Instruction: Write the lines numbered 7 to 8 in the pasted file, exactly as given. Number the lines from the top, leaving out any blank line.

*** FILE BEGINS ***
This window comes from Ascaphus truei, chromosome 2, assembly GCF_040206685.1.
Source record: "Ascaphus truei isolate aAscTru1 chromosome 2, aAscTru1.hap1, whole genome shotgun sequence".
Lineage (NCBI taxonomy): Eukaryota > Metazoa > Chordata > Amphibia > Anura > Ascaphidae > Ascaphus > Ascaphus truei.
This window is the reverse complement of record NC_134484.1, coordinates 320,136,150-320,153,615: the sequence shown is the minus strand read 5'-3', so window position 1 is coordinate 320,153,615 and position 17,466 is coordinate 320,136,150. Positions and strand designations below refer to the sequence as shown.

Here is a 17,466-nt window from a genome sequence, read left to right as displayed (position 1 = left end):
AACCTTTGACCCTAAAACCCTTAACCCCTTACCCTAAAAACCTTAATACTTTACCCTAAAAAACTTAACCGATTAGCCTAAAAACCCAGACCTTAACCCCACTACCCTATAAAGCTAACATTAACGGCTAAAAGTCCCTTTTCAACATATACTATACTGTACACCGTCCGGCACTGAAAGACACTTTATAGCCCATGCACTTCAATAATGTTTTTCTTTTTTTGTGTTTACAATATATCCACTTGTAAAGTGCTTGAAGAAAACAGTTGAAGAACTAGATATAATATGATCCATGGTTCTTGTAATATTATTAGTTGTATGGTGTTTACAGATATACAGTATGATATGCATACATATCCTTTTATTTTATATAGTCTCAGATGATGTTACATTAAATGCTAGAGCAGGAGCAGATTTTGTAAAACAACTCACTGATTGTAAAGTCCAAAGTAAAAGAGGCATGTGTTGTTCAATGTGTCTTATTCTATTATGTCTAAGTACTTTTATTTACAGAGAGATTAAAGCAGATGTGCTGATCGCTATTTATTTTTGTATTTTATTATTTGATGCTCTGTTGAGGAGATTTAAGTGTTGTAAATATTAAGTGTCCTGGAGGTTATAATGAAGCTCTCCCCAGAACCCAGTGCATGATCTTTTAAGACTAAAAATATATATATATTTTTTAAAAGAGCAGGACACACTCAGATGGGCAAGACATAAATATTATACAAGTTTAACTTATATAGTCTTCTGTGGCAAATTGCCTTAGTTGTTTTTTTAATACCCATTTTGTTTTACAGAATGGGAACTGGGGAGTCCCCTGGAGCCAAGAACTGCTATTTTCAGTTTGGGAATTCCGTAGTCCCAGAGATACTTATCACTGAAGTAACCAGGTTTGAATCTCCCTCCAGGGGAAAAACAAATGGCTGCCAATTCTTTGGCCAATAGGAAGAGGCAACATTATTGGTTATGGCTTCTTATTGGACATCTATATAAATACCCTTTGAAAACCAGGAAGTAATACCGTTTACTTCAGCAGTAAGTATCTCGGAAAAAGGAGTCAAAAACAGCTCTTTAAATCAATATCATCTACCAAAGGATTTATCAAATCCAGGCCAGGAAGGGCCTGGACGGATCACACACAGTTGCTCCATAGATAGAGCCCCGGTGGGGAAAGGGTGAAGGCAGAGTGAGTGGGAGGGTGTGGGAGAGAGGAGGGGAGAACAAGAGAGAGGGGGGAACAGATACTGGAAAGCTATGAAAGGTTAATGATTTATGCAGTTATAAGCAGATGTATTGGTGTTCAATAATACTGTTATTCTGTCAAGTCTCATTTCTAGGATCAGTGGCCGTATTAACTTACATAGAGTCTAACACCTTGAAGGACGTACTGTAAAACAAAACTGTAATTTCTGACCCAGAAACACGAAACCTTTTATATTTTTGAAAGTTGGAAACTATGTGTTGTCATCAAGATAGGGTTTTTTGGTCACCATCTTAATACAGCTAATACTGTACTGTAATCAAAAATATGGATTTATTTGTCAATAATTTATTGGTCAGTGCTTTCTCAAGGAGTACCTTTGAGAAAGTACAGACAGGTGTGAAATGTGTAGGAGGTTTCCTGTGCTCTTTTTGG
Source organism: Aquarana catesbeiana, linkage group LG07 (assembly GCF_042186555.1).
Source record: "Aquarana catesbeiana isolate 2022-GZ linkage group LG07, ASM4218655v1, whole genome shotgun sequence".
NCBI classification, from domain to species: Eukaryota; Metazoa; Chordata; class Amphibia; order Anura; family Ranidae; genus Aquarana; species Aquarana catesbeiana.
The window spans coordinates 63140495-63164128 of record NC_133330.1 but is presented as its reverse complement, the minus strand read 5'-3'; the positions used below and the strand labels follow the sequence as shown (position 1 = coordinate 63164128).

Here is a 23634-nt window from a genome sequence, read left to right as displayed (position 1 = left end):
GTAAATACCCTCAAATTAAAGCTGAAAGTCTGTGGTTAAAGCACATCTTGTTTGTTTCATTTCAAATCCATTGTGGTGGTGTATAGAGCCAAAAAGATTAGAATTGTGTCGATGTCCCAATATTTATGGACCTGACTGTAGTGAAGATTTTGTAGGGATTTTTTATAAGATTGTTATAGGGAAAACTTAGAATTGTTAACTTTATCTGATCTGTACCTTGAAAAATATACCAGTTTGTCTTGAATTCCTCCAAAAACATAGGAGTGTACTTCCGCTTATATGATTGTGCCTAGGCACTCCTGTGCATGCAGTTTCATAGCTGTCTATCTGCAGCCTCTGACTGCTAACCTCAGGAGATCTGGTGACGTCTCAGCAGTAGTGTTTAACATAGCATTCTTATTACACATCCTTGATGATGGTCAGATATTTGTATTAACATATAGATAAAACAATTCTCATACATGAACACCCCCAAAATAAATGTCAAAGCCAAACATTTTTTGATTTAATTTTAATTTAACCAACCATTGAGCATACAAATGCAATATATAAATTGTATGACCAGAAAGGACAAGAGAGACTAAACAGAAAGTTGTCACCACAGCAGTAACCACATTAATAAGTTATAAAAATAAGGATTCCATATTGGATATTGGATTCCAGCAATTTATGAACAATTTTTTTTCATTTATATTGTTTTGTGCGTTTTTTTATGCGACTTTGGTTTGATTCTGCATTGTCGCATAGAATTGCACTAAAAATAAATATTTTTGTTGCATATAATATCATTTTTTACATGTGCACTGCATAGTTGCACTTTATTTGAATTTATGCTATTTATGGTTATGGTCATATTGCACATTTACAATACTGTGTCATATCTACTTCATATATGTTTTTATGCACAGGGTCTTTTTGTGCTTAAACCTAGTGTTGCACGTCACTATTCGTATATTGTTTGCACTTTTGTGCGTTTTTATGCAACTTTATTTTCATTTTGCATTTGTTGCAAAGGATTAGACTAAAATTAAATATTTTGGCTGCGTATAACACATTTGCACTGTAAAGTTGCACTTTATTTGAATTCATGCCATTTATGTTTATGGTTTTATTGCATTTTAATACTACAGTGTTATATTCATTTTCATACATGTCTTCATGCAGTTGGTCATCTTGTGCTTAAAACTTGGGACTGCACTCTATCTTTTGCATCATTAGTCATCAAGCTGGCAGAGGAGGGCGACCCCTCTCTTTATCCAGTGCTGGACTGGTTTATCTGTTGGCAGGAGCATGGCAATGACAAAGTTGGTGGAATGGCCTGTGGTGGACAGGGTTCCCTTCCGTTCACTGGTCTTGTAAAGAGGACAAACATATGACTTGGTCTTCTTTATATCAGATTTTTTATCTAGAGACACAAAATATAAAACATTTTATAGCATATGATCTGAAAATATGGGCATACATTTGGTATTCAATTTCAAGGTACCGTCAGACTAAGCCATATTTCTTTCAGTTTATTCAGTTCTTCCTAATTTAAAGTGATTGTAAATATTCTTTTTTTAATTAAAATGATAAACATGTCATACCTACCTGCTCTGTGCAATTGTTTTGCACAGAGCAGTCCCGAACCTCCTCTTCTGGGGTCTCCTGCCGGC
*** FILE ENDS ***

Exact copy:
Source organism: Aquarana catesbeiana, linkage group LG07 (assembly GCF_042186555.1).
Source record: "Aquarana catesbeiana isolate 2022-GZ linkage group LG07, ASM4218655v1, whole genome shotgun sequence".